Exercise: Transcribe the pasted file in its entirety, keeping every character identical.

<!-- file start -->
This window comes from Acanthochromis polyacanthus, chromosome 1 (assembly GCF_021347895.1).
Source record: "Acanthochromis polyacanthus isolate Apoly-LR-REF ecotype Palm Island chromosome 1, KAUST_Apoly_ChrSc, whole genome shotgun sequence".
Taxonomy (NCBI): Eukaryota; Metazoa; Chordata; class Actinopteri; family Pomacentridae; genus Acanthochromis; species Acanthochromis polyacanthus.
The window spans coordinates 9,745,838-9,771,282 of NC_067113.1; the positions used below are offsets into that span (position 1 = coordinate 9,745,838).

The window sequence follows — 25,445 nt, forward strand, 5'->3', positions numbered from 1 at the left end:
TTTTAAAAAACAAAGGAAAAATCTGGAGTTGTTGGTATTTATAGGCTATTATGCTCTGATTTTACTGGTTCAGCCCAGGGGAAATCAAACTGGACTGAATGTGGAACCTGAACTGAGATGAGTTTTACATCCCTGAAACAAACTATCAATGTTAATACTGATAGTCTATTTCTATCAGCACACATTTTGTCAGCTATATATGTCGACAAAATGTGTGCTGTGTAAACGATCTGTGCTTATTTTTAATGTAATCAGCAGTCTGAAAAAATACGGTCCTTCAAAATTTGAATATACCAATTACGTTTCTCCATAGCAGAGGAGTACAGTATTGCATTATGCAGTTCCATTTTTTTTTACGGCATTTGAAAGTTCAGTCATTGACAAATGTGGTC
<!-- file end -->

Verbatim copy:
This window comes from Acanthochromis polyacanthus, chromosome 1 (assembly GCF_021347895.1).
Source record: "Acanthochromis polyacanthus isolate Apoly-LR-REF ecotype Palm Island chromosome 1, KAUST_Apoly_ChrSc, whole genome shotgun sequence".
Taxonomy (NCBI): Eukaryota; Metazoa; Chordata; class Actinopteri; family Pomacentridae; genus Acanthochromis; species Acanthochromis polyacanthus.
The window spans coordinates 9,745,838-9,771,282 of NC_067113.1; the positions used below are offsets into that span (position 1 = coordinate 9,745,838).

The window sequence follows — 25,445 nt, forward strand, 5'->3', positions numbered from 1 at the left end:
TTTTAAAAAACAAAGGAAAAATCTGGAGTTGTTGGTATTTATAGGCTATTATGCTCTGATTTTACTGGTTCAGCCCAGGGGAAATCAAACTGGACTGAATGTGGAACCTGAACTGAGATGAGTTTTACATCCCTGAAACAAACTATCAATGTTAATACTGATAGTCTATTTCTATCAGCACACATTTTGTCAGCTATATATGTCGACAAAATGTGTGCTGTGTAAACGATCTGTGCTTATTTTTAATGTAATCAGCAGTCTGAAAAAATACGGTCCTTCAAAATTTGAATATACCAATTACGTTTCTCCATAGCAGAGGAGTACAGTATTGCATTATGCAGTTCCATTTTTTTTTACGGCATTTGAAAGTTCAGTCATTGACAAATGTGGTC